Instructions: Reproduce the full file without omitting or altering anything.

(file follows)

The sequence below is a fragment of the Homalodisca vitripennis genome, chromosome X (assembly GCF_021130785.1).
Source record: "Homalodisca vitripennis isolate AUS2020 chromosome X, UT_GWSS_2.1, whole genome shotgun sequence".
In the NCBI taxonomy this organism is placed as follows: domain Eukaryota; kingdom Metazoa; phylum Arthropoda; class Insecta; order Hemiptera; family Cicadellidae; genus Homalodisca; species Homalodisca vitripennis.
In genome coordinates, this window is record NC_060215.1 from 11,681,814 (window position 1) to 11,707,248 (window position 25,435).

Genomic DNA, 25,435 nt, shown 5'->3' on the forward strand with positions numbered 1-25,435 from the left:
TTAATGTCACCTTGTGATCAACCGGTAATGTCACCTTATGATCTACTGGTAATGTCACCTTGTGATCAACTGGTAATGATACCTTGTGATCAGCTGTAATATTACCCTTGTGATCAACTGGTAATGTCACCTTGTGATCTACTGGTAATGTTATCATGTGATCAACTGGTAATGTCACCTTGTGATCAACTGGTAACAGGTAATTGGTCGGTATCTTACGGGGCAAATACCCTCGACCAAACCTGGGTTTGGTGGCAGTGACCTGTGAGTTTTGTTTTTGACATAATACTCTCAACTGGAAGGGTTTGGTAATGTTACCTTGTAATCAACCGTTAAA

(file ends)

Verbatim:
The sequence below is a fragment of the Homalodisca vitripennis genome, chromosome X (assembly GCF_021130785.1).
Source record: "Homalodisca vitripennis isolate AUS2020 chromosome X, UT_GWSS_2.1, whole genome shotgun sequence".
In the NCBI taxonomy this organism is placed as follows: domain Eukaryota; kingdom Metazoa; phylum Arthropoda; class Insecta; order Hemiptera; family Cicadellidae; genus Homalodisca; species Homalodisca vitripennis.
In genome coordinates, this window is record NC_060215.1 from 11,681,814 (window position 1) to 11,707,248 (window position 25,435).

Genomic DNA, 25,435 nt, shown 5'->3' on the forward strand with positions numbered 1-25,435 from the left:
TTAATGTCACCTTGTGATCAACCGGTAATGTCACCTTATGATCTACTGGTAATGTCACCTTGTGATCAACTGGTAATGATACCTTGTGATCAGCTGTAATATTACCCTTGTGATCAACTGGTAATGTCACCTTGTGATCTACTGGTAATGTTATCATGTGATCAACTGGTAATGTCACCTTGTGATCAACTGGTAACAGGTAATTGGTCGGTATCTTACGGGGCAAATACCCTCGACCAAACCTGGGTTTGGTGGCAGTGACCTGTGAGTTTTGTTTTTGACATAATACTCTCAACTGGAAGGGTTTGGTAATGTTACCTTGTAATCAACCGTTAAA